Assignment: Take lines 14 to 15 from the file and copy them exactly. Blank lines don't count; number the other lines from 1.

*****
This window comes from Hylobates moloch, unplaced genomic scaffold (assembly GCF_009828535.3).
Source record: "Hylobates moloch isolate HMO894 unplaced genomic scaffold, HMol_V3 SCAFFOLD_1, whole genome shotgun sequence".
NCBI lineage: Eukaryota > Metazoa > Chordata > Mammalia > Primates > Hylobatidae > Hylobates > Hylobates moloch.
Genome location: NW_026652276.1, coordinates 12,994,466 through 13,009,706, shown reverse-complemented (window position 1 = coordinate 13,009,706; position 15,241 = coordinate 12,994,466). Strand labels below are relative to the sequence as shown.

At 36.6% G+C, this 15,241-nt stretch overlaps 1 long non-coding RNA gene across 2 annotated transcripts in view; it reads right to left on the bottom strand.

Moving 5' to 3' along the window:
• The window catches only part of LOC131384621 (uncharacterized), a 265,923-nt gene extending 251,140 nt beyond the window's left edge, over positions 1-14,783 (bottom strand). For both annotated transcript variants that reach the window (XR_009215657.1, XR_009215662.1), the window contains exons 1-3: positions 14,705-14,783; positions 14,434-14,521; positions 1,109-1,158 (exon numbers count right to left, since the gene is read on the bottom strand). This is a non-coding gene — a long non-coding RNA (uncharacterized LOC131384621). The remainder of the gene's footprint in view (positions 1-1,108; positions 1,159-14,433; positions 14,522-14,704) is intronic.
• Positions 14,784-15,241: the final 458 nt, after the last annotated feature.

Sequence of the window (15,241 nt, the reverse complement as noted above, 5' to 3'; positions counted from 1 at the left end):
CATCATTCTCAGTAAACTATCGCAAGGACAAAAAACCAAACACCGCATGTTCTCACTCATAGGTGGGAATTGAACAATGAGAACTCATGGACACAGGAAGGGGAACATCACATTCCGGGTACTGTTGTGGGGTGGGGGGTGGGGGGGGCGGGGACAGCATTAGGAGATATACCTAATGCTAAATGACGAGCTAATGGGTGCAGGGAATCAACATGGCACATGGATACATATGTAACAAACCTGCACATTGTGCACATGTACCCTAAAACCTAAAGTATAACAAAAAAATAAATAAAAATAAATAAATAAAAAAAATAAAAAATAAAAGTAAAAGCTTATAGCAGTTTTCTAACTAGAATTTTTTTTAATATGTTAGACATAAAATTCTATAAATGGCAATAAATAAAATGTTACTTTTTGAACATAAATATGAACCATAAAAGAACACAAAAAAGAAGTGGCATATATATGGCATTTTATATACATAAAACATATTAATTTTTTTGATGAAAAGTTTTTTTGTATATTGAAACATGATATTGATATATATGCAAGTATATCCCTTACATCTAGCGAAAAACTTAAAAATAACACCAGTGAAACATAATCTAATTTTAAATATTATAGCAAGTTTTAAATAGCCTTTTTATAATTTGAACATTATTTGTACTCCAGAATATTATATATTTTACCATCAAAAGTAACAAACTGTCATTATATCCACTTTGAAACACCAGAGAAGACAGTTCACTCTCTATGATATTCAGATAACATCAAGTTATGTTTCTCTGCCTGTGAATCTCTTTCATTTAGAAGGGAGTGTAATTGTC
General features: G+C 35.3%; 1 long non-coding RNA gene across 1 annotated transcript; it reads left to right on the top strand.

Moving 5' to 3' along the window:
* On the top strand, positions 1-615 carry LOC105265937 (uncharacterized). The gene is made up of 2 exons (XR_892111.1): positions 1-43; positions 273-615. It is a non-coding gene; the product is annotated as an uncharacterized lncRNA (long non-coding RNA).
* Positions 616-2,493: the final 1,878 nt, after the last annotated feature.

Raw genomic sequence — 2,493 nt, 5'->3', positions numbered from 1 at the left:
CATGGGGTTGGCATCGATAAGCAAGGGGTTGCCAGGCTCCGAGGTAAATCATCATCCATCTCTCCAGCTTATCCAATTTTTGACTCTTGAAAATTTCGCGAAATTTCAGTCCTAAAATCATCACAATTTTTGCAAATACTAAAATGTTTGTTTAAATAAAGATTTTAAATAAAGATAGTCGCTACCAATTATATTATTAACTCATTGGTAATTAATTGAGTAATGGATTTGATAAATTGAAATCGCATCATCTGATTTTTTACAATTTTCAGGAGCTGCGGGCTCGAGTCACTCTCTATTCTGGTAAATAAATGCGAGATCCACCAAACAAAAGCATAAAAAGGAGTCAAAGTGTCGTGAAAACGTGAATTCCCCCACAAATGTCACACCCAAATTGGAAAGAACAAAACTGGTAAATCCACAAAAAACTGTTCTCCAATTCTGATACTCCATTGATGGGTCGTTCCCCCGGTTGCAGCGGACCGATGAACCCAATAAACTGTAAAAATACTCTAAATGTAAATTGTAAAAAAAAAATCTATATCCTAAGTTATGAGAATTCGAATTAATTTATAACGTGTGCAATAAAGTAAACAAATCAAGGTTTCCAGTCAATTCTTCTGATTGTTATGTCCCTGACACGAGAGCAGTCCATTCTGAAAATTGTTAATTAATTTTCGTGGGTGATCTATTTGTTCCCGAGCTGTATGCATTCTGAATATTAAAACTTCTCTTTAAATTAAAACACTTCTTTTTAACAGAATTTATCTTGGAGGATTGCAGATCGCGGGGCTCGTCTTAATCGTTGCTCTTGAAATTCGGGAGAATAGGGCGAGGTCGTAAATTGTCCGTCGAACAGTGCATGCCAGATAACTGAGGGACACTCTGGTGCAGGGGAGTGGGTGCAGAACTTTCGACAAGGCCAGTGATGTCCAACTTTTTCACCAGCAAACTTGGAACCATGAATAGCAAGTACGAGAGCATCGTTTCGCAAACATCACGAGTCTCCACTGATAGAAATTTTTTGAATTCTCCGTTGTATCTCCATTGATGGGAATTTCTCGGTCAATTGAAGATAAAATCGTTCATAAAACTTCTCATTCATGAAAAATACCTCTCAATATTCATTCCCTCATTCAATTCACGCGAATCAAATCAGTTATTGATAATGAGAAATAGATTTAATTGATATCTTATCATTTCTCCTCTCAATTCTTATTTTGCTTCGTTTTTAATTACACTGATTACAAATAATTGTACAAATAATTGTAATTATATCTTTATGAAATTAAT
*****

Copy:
* Positions 616-2,493: the final 1,878 nt, after the last annotated feature.

Raw genomic sequence — 2,493 nt, 5'->3', positions numbered from 1 at the left: